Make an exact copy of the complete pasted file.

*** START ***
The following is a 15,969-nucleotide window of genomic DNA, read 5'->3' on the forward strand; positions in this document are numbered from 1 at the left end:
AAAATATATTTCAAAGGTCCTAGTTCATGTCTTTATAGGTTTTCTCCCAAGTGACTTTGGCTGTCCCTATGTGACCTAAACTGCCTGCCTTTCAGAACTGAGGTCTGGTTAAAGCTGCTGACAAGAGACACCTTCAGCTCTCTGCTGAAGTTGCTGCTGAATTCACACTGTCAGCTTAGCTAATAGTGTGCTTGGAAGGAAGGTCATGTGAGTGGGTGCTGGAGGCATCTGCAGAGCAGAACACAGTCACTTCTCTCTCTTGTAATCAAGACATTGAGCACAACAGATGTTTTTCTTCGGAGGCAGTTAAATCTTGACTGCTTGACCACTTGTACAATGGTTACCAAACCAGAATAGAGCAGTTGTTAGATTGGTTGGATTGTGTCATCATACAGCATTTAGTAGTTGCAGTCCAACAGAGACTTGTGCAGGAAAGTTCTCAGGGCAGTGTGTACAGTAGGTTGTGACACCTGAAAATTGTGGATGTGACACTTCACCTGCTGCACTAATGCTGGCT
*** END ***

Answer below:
The following is a 15,969-nucleotide window of genomic DNA, read 5'->3' on the forward strand; positions in this document are numbered from 1 at the left end:
AAAATATATTTCAAAGGTCCTAGTTCATGTCTTTATAGGTTTTCTCCCAAGTGACTTTGGCTGTCCCTATGTGACCTAAACTGCCTGCCTTTCAGAACTGAGGTCTGGTTAAAGCTGCTGACAAGAGACACCTTCAGCTCTCTGCTGAAGTTGCTGCTGAATTCACACTGTCAGCTTAGCTAATAGTGTGCTTGGAAGGAAGGTCATGTGAGTGGGTGCTGGAGGCATCTGCAGAGCAGAACACAGTCACTTCTCTCTCTTGTAATCAAGACATTGAGCACAACAGATGTTTTTCTTCGGAGGCAGTTAAATCTTGACTGCTTGACCACTTGTACAATGGTTACCAAACCAGAATAGAGCAGTTGTTAGATTGGTTGGATTGTGTCATCATACAGCATTTAGTAGTTGCAGTCCAACAGAGACTTGTGCAGGAAAGTTCTCAGGGCAGTGTGTACAGTAGGTTGTGACACCTGAAAATTGTGGATGTGACACTTCACCTGCTGCACTAATGCTGGCT